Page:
As more of our lives are consumed with digital technology—social media, texting and smartphones—is it any wonder that our children are growing up with electronic gadgets as companions?
A report on media consumption by the nonprofit Common Sense Media said teens spend an average of nearly nine hours a day using screen media, and children between ages 8 and 12 consume an average of almost six hours a day. And, ownership of smartphones — mobile devices with an internet connection — has tripled in recent years among young people. In 2011, 22 percent of students starting high school had a smartphone; by 2015, the number rocketed to 68 percent.
Parents and educators have found themselves wondering, are we raising a generation who won’t be able to look others in the eye when they speak? What is the impact of all of this new technology on child development and SEL (social-emotional learning)—and what can parents do?
Devices and SEL in a Documentary
Those questions were the topic at a screening of a documentary in the Deer Lakes School District.
The film, “Screenagers: Growing up in the Digital Age,” was made by parent and physician Dr. Delaney Ruston when she was confronted with the question of whether to purchase a smartphone for her 12-year-old daughter, Tessa.
“It all started with one question: What phone to get my daughter because her flip phone stopped working?” said Ruston, who has a practice in Setauket, N.Y. “I knew what Tessa wanted wasn’t a phone but a minicomputer—a smartphone. I was confused about what I should do.”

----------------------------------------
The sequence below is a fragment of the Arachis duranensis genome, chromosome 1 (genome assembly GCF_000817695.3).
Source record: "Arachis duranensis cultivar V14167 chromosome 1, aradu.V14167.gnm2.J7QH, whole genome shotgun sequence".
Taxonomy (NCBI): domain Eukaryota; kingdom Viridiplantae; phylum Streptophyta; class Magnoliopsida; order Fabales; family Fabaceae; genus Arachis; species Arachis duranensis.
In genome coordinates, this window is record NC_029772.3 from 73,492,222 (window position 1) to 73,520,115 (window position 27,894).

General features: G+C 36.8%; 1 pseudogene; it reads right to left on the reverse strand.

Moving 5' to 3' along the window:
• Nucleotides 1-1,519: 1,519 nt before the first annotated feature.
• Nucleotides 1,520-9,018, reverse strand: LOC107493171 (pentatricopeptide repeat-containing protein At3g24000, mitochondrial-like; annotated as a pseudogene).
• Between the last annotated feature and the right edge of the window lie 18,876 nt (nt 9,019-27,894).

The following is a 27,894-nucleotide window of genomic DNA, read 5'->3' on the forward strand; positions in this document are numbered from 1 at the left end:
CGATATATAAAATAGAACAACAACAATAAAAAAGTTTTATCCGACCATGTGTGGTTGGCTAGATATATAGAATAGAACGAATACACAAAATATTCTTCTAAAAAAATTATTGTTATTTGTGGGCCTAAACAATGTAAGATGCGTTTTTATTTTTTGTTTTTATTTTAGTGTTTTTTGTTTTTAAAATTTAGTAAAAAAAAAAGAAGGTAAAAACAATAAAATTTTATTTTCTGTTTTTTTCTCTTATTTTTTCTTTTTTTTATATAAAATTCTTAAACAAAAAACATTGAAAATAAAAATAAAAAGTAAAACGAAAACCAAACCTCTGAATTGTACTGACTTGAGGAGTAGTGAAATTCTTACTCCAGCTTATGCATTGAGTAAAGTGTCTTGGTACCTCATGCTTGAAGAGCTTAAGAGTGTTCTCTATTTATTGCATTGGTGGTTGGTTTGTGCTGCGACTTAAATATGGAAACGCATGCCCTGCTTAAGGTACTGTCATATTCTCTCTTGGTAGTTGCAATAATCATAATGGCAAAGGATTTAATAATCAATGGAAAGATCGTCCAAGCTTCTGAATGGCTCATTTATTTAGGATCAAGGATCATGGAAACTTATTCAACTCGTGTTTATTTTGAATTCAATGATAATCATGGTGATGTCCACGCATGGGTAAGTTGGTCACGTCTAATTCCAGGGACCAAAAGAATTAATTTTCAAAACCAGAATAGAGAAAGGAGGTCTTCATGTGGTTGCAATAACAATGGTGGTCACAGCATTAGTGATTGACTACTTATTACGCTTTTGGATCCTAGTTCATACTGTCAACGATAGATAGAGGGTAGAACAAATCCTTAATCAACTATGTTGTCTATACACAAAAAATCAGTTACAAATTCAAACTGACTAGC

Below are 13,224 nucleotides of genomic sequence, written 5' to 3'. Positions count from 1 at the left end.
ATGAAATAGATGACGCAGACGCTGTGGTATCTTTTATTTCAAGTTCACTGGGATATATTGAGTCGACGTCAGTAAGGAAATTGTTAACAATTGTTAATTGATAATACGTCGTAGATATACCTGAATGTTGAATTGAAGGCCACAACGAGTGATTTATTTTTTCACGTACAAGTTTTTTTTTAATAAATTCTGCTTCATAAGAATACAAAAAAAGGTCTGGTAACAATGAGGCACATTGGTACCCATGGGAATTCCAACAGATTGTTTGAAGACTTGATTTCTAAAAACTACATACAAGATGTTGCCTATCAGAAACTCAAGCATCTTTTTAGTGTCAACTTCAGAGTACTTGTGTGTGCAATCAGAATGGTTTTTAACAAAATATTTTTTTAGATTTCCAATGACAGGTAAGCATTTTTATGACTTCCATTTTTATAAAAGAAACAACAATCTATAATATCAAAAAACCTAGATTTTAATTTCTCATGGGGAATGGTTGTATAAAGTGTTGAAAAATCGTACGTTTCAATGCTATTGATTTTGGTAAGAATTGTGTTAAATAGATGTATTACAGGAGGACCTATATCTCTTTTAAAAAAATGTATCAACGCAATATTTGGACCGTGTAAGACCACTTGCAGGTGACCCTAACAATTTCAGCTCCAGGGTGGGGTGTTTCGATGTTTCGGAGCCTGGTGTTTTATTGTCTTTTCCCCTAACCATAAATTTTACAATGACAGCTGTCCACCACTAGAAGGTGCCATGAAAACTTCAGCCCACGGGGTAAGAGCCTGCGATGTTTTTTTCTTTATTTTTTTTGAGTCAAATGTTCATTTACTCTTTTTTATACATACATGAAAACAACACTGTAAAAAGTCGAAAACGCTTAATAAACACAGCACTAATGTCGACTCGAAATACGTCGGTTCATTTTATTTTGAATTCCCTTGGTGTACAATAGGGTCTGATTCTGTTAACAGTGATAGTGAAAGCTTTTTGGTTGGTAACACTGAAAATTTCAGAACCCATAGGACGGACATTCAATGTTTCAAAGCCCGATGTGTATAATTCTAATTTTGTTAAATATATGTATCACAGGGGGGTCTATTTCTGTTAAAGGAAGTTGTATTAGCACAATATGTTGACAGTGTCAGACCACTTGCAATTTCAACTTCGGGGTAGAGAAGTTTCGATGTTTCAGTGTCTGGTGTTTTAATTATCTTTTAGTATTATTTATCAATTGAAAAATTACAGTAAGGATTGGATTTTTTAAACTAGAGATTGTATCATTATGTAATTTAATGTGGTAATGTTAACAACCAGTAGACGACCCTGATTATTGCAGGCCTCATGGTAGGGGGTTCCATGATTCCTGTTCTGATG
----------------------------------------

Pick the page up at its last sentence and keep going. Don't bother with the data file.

The film explores the impacts of the digital age on children and SEL through statistics and anecdotal evidence from doctors, researchers and educators, who see the effects firsthand. It also provides tips on how to help families find balance.
“All of us are addicted to our devices,” said Bobbi-Ann Barnes, assistant superintendent at Deer Lakes.
“We’re seeing the impact at a younger and younger age,” added David Campos, the district’s middle school principal.
The documentary was screened by students at the middle and high schools, along with members of the community and parents, who were invited to a public viewing Oct. 20. After they watched the documentary, students returned to their homerooms for a 25-minute discussion. But, Campos said, the conversation could have gone on for hours.
Every Monday, some educators said, administrators spend a larger and larger portion of the morning hashing out arguments and bullying that transpired in cyberspace over the weekend.
“Before kids were plugged in, the weekend was a good thing. It gave them time to cool off,” high school principal Pat Baughman said. “Now, these kids never unplug.”
“It tends to escalate over the weekends,” Campos said.
(Next page: Devices, SEL and classroom policies)